He decided to prioritise streaming video rather than downloading and to outsource the distribution technology necessary to make iPlayer work. Crucially, he set up a daily “war room” and hired Anthony Rose, a technologist who joined the BBC in September 2007. The iPlayer was up and running on Christmas Day.

The next phase of iPlayer is set to include a lot more Facebook-like applications, which Huggers believes will be important for the BBC. “It’s the concept of bringing people together around our BBC content and connecting them with our content.”

Given the big-picture thinking needed for the BBC’s future digital moves, is it any wonder that Huggers has a seat on the corporation’s executive board? It is also clear that the BBC’s proposed partnerships with other public service broadcasters to share technology and expertise will largely come from areas that report to Huggers, such as iPlayer.

When he recently travelled to CES, the high-profile consumer electronics show in Las Vegas, Mark Thompson accompanied him to attend meetings with the CEOs of Intel, Cisco and Palm.

“Everyone wanted to know about iPlayer,” says Huggers. “They all want to know when we are going to launch it outside the UK, which is, of course, difficult, but I believe if any corporation is going to crack that, it’s going to be the BBC.”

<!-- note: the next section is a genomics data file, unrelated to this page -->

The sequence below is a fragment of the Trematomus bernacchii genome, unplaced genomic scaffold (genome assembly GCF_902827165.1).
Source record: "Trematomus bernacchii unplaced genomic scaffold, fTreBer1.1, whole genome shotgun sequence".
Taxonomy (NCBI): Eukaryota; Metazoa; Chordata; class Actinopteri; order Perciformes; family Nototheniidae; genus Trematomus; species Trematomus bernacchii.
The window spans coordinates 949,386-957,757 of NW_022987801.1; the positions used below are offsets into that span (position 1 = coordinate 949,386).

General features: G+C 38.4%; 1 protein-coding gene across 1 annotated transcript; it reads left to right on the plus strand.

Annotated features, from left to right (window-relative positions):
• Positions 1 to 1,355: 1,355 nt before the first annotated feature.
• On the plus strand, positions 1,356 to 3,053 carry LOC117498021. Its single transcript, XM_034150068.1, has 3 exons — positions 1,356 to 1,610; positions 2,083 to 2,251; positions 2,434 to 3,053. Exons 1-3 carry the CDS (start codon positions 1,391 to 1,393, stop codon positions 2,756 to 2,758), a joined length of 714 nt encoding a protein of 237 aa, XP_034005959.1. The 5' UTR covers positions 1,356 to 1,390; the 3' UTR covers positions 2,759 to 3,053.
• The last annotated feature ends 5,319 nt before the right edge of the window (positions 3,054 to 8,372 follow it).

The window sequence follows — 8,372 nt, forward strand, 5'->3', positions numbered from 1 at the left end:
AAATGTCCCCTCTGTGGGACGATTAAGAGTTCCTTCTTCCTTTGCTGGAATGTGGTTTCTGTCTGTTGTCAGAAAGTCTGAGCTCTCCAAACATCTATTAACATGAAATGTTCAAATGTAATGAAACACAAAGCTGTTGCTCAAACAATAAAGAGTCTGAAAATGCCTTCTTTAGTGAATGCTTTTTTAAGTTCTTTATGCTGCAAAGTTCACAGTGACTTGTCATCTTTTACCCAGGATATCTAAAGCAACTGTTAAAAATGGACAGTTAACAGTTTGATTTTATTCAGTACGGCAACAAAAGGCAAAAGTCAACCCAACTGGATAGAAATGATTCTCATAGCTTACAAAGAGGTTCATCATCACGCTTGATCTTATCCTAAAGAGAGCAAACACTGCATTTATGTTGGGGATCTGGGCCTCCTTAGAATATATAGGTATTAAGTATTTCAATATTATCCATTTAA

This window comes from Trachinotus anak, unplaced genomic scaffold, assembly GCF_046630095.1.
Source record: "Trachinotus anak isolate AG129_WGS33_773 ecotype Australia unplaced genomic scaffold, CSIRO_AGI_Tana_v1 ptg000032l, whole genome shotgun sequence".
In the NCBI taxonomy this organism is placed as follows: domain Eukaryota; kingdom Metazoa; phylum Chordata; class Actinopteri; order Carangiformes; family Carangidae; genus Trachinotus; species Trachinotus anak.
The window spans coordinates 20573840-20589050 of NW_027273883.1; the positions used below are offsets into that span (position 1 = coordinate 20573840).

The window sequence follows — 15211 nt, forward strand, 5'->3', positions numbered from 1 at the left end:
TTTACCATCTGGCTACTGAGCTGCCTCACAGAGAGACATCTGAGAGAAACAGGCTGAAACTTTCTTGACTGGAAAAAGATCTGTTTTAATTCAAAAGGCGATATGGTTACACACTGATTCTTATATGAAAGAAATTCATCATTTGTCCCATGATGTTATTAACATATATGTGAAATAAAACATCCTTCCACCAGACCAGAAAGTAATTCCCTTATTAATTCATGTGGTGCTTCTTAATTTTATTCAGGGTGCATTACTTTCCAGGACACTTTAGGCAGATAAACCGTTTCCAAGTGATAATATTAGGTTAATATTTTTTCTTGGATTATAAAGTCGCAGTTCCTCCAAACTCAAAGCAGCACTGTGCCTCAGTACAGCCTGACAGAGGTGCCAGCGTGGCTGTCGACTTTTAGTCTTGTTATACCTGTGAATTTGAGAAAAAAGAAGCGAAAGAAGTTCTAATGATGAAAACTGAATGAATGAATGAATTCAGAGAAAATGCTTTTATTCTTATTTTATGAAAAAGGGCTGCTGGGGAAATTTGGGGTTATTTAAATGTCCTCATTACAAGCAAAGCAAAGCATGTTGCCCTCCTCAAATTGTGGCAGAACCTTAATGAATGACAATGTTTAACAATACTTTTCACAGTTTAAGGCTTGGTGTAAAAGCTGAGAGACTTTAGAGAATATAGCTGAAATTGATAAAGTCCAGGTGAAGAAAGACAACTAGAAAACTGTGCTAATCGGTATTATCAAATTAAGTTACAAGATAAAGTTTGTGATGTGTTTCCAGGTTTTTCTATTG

Canvas at a glance

Project Canvas is a joint initiative backed by the BBC, ITV and BT that aims to use next-generation Freeview boxes to bring broadband-delivered content to TV sets.

The service will offer TV, radio and HDTV, with on-demand catch-up and archive programming provided by applications such as the BBC’s iPlayer and ITV Player, plus films, web content and interactive TV services.

Like Freeview, it is intended to be subs-free, but broadband providers will lobby for payment to cover the increased burden on their networks.

The aim, consistent with the corporation’s partnership strategy, is to encourage an open-industry standard that will allow ‘platform-neutral publishing’.

ITV executive chairman Michael Grade claims Canvas ‘makes convergence a reality’, while BBC director-general Mark Thompson hails it as ‘potentially the holy grail of future public service broadcasting provision in the UK.’

The hope is to get Canvas, which needs the approval of the BBC Trust, up and running sometime in 2010. It will also be launched on FreeSat.

Canvas will be distinct from BT’s Freeview service, BT Vision, and could run alongside the stalled Kangaroo, a commercial joint venture between the BBC, ITV and Channel 4.

Says Eric Huggers: ‘It’s the last bastion – it’s about getting into the living room with the richness and community features that the web offers with the viewing quality from a larger device. Because it’s an open service, any company could build an app for the platform.’